|DSG Seminar Series:||Monday January 9, 10:30 am, DC 1302|
|Speaker:||Felix Naumann, Hasso Plattner Institute|
|MMath Seminar:||Monday January 30, 2:00 pm, DC 2310|
|Title:||Measuring Document Type Biases in Enterprise Search|
|PhD Seminar:||Wednesday February 1, 12:30 pm, DC 1331|
|Title:||Big Data Cleaning|
|Absract:||Data quality is one of the most important problems in data management and data science, since dirty data often leads to inaccurate data analytics results and wrong business decisions. It is estimated that data scientists spend 60-80% of their time cleaning and organizing data rather than performing modelling or data mining. A typical data cleaning process consists of three steps: data quality rules specification, error detection, and error repairing. In this talk, I will discuss my proposals in dealing with challenges in each of these steps. First, I will introduce a system to automatically discover data quality rules from a possibly dirty sample data instance. Automatically discovering data quality rules is particularly useful since asking users to design them is an expensive process, which requires domain expertise, and is rarely done in practice. Second, I will show a holistic error detection and error repairing process, which accumulates evidence from a broad spectrum of data quality rules, and suggests more accurate data repairs in a holistic manner. Third, I will present a distribution strategy to scale up the common combinatorial operations used in data cleaning such as comparing every tuple pair to detect duplicates. I will conclude the talk by discussing some ongoing work in cleaning relational data as well as other data forms (e.g., IoT data and unstructured data) and my long-term vision of debugging data analytics.|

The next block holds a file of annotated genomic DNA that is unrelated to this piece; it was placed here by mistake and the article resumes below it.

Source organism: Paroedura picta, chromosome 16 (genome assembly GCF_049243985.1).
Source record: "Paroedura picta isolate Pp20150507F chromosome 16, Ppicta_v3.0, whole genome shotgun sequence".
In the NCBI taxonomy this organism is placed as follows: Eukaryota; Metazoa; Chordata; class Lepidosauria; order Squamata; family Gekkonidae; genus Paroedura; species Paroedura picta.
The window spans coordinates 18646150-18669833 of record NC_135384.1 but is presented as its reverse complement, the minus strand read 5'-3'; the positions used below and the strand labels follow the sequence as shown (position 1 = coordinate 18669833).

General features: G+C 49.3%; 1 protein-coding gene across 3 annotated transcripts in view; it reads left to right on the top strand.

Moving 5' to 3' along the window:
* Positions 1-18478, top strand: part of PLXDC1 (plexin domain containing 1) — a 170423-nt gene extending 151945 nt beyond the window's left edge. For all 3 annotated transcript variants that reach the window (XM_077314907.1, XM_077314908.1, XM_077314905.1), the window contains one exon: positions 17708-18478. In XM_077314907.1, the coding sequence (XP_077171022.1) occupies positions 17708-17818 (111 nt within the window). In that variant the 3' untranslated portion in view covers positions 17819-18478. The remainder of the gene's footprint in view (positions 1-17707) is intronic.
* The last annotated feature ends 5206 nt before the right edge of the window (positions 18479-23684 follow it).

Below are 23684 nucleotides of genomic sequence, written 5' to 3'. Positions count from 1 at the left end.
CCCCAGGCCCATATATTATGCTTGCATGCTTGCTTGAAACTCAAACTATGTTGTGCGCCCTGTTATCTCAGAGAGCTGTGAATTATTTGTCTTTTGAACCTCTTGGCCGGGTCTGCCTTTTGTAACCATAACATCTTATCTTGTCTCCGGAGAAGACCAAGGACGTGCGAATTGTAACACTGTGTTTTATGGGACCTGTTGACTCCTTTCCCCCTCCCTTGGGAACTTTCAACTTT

Wednesday March |
|Title:||Sapphire: Querying RDF Data Made Simple|
There is currently a large amount of publicly accessible structured data available as RDF data sets. For example, the Linked Open Data (LOD) cloud now consists of thousands of RDF data sets with over 30 billion triples, and the number and size of the data sets is continuously growing. Many of the data sets in the LOD cloud provide public SPARQL endpoints to allow issuing queries over them. These endpoints enable users to retrieve data using precise and highly expressive SPARQL queries. However, in order to do so, the user must have sufficient knowledge about the data sets that she wishes to query, that is, the structure of data, the vocabulary used within the data set, the exact values of literals, their data types, etc. Thus, while SPARQL is powerful, it is not easy to use. An alternative to SPARQL that does not require as much prior knowledge of the data is some form of keyword search over the structured data. Keyword search queries are easy to use, but inherently ambiguous in describing structured queries.
In this talk, I introduce Sapphire, a framework for querying RDF data that strikes a middle ground between ambiguous keyword search and difficult-to-use SPARQL. Sapphire does not replace either, but utilizes both where they are most effective. Sapphire helps the user construct expressive SPARQL queries that represent her information needs without requiring detailed knowledge about the queried data sets. These queries are then executed over public SPARQL endpoints from the LOD cloud. Sapphire guides the user in the query writing process by showing suggestions of query terms based on the queried data, and by recommending changes to the query based on a predictive user model.
|PhD Seminar:||Wednesday March 15, 12:30 pm, DC 1331|